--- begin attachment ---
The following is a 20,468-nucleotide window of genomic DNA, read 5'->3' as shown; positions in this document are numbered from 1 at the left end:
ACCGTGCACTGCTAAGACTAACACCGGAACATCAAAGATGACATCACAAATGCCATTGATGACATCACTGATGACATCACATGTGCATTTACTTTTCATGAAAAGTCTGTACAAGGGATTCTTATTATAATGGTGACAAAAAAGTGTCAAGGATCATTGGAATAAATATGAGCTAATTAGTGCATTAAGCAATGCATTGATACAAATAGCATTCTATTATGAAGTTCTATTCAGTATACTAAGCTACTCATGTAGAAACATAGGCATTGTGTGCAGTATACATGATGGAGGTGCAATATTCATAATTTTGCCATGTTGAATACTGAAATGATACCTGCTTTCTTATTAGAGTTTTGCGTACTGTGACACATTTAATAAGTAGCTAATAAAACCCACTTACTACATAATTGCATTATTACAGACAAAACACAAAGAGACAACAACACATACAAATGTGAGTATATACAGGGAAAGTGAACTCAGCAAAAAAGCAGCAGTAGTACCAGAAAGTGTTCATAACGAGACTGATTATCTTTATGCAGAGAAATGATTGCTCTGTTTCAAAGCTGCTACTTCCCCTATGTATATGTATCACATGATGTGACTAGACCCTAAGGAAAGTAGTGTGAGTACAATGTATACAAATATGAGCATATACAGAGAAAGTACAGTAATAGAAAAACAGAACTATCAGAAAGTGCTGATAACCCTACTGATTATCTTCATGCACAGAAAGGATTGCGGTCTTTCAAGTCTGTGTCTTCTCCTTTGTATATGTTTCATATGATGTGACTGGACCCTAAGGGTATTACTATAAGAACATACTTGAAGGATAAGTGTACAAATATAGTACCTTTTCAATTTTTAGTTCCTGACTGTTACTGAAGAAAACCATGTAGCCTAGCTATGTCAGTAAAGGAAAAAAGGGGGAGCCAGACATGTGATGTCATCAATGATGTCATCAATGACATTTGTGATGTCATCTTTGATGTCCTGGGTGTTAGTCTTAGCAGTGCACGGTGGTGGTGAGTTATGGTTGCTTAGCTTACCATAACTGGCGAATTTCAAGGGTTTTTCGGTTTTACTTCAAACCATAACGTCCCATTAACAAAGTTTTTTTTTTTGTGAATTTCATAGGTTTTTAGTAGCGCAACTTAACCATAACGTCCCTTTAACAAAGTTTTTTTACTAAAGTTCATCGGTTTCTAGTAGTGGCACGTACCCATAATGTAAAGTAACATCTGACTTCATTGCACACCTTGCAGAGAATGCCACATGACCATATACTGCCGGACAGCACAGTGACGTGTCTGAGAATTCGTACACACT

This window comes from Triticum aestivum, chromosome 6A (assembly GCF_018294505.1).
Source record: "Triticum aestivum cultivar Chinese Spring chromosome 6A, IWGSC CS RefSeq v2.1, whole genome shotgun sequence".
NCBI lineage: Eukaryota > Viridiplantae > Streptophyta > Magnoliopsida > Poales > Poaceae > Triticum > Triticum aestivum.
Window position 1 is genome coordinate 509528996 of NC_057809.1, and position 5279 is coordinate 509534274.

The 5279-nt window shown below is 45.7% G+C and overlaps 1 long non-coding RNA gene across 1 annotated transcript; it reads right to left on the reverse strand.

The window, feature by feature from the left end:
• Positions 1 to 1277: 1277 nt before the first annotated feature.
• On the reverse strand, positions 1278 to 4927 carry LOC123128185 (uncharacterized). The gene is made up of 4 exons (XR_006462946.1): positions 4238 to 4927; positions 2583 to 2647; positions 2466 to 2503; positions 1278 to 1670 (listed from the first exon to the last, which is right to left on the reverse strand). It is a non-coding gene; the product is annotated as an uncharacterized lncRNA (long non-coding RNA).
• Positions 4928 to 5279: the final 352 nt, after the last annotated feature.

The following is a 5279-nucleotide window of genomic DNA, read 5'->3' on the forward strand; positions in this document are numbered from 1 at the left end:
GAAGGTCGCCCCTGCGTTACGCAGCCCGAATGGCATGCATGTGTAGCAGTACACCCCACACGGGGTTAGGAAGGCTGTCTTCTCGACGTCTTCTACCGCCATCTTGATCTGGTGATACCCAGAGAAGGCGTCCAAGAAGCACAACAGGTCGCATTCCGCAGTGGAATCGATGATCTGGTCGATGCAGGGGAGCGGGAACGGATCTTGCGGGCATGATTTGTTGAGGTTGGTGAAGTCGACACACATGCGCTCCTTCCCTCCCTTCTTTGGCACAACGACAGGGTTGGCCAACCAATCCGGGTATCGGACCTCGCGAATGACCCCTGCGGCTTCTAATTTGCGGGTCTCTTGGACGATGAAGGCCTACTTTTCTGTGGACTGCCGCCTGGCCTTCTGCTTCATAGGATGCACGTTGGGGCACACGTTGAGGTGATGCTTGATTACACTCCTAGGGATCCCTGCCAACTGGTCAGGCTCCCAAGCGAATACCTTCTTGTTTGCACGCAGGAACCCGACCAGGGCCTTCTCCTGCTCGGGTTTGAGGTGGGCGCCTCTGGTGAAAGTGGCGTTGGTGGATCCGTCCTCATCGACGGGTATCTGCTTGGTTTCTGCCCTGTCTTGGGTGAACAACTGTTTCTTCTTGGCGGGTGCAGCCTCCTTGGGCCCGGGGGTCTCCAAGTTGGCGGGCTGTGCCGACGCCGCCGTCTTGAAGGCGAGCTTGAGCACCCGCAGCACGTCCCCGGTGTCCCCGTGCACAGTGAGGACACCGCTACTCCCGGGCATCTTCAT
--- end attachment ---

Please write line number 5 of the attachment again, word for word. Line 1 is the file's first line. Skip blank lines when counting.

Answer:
NCBI lineage: Eukaryota > Viridiplantae > Streptophyta > Magnoliopsida > Poales > Poaceae > Triticum > Triticum aestivum.